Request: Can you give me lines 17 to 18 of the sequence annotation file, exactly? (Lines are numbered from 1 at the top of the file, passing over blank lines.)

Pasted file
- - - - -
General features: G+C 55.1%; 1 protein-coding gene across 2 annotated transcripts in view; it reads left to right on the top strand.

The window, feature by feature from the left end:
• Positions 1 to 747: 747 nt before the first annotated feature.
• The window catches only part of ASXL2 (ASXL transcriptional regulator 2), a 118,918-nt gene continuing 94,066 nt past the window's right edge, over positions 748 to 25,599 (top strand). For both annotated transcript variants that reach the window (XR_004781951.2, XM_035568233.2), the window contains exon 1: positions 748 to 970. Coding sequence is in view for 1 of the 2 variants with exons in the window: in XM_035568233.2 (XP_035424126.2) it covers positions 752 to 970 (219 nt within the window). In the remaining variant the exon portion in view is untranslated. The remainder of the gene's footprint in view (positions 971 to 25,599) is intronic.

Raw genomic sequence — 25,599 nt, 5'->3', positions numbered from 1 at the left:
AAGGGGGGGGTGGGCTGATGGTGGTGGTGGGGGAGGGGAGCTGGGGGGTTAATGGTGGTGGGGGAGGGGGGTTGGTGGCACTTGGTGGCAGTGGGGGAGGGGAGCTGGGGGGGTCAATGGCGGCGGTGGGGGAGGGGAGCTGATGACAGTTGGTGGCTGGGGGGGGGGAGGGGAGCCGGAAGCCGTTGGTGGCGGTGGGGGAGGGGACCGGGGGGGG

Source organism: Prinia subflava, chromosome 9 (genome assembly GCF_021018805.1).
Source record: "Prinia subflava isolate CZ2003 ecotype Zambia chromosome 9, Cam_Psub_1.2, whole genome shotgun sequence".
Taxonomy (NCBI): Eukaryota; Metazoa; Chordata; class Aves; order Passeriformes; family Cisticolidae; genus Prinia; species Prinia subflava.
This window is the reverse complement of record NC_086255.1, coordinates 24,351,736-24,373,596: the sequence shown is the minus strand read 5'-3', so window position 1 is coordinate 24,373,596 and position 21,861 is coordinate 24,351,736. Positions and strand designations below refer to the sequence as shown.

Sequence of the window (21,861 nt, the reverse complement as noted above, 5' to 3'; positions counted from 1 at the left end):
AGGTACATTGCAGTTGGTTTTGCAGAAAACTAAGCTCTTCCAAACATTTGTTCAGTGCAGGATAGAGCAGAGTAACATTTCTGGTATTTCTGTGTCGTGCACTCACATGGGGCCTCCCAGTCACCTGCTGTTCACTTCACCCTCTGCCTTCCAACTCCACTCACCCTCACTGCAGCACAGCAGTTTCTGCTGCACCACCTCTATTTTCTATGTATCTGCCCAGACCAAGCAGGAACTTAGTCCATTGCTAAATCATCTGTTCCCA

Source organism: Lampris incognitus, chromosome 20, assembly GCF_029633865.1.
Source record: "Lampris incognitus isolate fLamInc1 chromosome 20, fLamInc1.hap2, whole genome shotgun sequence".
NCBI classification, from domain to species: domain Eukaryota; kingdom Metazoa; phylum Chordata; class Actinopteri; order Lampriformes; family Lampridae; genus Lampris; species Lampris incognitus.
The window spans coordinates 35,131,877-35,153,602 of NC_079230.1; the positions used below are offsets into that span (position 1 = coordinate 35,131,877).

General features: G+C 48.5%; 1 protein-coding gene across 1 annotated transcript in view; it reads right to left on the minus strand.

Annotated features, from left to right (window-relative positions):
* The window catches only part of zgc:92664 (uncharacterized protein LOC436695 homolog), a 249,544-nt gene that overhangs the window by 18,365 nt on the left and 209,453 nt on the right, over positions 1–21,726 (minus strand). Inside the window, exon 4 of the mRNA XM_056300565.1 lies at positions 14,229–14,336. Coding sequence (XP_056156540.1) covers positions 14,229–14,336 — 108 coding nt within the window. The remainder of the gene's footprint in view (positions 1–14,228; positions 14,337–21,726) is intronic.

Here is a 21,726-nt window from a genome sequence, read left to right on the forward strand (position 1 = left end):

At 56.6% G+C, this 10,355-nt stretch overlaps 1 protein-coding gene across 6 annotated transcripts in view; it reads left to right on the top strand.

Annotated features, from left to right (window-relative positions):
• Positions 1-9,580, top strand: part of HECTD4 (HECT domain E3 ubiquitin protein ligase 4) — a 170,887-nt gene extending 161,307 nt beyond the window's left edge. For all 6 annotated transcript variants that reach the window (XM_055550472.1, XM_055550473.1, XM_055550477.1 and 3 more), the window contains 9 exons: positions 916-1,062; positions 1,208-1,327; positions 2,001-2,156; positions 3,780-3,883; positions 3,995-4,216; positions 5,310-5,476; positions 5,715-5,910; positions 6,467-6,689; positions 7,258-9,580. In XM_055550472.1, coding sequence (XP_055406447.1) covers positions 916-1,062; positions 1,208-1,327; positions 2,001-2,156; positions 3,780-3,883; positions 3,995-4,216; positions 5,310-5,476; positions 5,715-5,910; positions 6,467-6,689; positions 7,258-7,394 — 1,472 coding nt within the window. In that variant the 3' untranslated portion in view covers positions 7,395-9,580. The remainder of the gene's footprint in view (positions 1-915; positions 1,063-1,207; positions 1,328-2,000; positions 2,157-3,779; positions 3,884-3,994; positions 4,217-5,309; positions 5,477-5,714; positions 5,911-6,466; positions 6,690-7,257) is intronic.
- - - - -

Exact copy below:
General features: G+C 48.5%; 1 protein-coding gene across 1 annotated transcript in view; it reads right to left on the minus strand.

Annotated features, from left to right (window-relative positions):